I got a really late start today. I only planned to ride about 32 miles and thought I didn’t really need to get started early. The first stop was at the bike shop again to have my brakes looked at. I have noticed the past couple of days that my stopping power is pretty bad. They had to replace the rear brake pads and adjusted the front brakes.
Before leaving Cumberland, I stopped at a place called the Fruit Bowl hoping they would have some Diet Pepsi. Despite the name, the store was at least 75% candy, mostly pick-a-mix. I haven’t seen pick-a-mix in years. I got the Diet Pepsi, along with some locally made chocolate covered peanut butter squares. Delicious.
As the other cyclist in Little Orleans told me, the GAP is a much nicer surface to ride on. It is much smoother than the canal and has crushed gravel rather than sand and dirt. It was also mostly dry. Even the wet spots didn’t really have any mud. Between Cumberland and the Eastern Continental Divide, the trail was noticeably steeper, but not by much.
A few miles outside of Cumberland, I passed a family taking a brake. I recognized them from when they passed me when I was setting up camp just outside of Williamsport on my short day, so I stopped and chatted with them for a little bit. It turns out, before the kids were born, the mother and father (Joan and Eric) spent a little over two years cycling in different places around the world. While they didn’t go to any terribly remote places, like in Africa, Joan said the US seemed more difficult to cross than the other countries because the cities can be pretty far apart. Their favorite country was the Netherland because there are bicycle routes everywhere and an ice cream parlor or pancake shop about every three miles. Joan suggested I ride to Pittsburgh and get an international flight to somewhere else.
The GAP is quite a bit different from the canal. It is not as isolated from the cities you ride through. It follows the former route of the Western Maryland Railway, so it usually runs along the edge of town with a road into town. There are no hiker/biker campsites, which is kind of disappointing. However, the larger towns really roll out the red carpet for cyclists, with shaded benches, water and repair stations near the trail. Of course, they also have maps of the town showing all the lodging, restaurants, shops and other resources in the town.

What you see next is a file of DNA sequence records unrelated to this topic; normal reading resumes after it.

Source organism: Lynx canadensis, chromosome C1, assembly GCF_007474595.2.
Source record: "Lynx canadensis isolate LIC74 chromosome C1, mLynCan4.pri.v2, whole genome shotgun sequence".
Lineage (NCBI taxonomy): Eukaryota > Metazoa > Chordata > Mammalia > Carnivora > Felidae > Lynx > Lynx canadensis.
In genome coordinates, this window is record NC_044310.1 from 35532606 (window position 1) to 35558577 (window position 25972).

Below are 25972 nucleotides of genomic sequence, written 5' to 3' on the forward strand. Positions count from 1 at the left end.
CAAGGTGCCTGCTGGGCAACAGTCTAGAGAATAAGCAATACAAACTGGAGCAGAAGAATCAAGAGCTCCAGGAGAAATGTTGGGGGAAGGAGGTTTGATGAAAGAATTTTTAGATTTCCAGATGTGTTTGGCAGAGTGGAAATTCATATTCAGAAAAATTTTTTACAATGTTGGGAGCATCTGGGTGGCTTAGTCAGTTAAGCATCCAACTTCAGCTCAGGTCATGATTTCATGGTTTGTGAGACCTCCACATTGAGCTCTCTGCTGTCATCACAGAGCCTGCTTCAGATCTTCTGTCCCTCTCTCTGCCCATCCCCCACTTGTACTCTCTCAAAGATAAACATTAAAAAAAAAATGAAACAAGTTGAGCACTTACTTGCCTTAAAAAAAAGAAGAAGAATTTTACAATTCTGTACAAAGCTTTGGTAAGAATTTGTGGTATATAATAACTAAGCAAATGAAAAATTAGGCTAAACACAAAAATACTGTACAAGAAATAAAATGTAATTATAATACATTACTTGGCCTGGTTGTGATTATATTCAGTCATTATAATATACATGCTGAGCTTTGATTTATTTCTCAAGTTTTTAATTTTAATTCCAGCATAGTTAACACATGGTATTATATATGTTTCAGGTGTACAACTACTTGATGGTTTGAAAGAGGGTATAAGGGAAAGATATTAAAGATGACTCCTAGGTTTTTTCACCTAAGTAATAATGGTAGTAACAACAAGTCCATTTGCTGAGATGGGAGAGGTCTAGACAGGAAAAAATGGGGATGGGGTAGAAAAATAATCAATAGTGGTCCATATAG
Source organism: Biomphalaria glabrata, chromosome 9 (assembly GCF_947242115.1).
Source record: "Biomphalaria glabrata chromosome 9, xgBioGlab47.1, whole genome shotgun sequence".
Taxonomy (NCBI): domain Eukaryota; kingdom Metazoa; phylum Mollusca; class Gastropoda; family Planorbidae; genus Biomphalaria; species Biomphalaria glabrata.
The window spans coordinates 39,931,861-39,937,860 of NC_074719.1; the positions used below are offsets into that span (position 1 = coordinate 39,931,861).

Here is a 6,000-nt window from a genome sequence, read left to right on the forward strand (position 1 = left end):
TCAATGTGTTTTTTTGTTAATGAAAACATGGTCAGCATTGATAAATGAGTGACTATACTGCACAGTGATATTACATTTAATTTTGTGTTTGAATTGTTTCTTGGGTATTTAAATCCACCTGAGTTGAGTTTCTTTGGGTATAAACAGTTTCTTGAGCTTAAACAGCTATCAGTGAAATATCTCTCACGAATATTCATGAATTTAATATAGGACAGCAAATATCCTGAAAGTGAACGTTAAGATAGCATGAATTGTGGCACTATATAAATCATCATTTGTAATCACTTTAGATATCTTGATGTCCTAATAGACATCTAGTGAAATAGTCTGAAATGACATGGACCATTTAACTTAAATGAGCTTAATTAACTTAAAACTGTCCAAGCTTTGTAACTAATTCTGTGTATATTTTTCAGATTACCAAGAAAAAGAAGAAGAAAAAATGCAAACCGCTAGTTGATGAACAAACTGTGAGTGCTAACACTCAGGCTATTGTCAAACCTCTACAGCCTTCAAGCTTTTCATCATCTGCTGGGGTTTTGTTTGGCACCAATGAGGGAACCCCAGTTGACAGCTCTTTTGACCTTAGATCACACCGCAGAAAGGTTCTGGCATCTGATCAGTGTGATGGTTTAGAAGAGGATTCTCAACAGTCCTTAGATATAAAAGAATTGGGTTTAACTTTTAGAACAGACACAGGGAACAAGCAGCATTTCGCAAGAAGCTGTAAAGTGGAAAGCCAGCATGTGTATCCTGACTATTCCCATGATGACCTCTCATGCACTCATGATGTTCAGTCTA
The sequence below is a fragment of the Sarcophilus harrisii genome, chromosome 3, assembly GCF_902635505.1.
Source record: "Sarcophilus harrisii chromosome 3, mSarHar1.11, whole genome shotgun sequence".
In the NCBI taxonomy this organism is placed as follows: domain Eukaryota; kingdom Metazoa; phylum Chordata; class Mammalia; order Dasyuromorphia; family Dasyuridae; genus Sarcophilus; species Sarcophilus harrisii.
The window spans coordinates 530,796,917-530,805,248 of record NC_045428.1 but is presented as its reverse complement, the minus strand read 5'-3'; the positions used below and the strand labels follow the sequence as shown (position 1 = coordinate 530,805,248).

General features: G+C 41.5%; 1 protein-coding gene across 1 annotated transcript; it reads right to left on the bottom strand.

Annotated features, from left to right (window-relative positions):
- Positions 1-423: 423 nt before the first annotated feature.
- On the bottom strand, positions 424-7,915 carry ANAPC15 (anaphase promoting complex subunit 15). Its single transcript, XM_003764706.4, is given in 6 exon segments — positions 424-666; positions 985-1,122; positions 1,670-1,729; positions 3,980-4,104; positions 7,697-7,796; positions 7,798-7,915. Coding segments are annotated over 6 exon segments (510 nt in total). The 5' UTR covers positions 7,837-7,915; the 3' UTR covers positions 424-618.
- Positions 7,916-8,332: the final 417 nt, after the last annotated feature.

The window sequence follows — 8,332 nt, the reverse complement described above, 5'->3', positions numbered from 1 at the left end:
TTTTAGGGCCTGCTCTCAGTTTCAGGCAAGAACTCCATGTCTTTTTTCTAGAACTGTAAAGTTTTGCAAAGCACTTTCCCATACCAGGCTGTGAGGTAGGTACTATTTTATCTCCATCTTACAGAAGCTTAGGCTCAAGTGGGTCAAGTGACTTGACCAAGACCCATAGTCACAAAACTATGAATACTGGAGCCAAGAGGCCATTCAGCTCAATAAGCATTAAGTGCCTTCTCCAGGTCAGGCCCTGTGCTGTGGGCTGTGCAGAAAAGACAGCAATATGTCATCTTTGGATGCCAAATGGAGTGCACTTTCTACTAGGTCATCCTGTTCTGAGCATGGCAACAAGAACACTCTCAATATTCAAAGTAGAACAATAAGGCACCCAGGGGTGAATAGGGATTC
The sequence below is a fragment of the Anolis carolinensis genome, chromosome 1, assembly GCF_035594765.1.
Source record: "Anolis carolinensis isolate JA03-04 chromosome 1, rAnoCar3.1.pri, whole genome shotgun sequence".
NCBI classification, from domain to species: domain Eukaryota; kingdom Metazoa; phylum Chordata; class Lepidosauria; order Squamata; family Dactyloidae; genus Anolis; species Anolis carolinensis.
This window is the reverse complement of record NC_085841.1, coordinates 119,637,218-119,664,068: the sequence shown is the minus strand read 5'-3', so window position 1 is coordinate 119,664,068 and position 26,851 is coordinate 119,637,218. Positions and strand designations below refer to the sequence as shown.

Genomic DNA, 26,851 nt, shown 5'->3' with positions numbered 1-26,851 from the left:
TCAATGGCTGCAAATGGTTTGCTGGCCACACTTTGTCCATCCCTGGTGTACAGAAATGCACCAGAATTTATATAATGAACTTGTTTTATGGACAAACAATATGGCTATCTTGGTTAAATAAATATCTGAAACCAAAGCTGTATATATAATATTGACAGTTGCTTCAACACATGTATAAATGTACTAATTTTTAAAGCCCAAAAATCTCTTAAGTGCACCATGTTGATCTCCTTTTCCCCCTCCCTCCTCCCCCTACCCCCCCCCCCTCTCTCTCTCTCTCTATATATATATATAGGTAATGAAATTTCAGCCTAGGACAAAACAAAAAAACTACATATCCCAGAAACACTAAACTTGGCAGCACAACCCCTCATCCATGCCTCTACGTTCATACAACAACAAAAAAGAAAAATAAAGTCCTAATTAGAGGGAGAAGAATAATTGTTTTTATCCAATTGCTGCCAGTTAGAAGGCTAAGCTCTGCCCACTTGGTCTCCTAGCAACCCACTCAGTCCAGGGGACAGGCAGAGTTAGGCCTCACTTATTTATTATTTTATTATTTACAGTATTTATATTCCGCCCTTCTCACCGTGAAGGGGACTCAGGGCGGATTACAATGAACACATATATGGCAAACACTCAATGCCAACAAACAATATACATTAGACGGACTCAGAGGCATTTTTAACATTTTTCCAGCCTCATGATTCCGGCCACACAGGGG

I crossed the Mason-Dixon Line. I knew about it as the dividing line between the north and south before the civil war, but did not realize it was originally laid out to settle a dispute between the founding families of the Pennsylvania and Maryland colonies. An astronomer and surveyor took several years to lay out over 250 miles of chain along exactly the right latitude for the border between the two colonies.
Near the Eastern Continental Divide is the Big Savage Tunnel. The name sounds ominous, but it is named after the Big Savage Mountain that it goes through. The Big Savage Mountain is named after a surveyor. Not so ominous. Like the Paw Paw, the Big Savage is a tunnel a little more than half a mile long. There were some similarities, like how the other side never seems to get any closer until you are about to exit. However, without the canal, the path was the whole width. It also had lights.
Where I passed the Eastern Continental Divide, everything to the east drains into the Chesapeake Bay and everything to the west drains into the Gulf of Mexico. Surprisingly, the Eastern Continental Divide at this point is actually about 400-500 feet lower in altitude than the Kancamagus Pass in the White Mountains. After that was a short, slightly downhill ride to Meyersdale, where I plan to take a rest day. As I was pulling into Meyersdale, the housing of my front derailleur cable split and caused my chain to be stuck on the lowest chain ring with no way to shift. I was still able to ride, but it was a bit like driving a car stuck in first gear, you don’t get anywhere fast.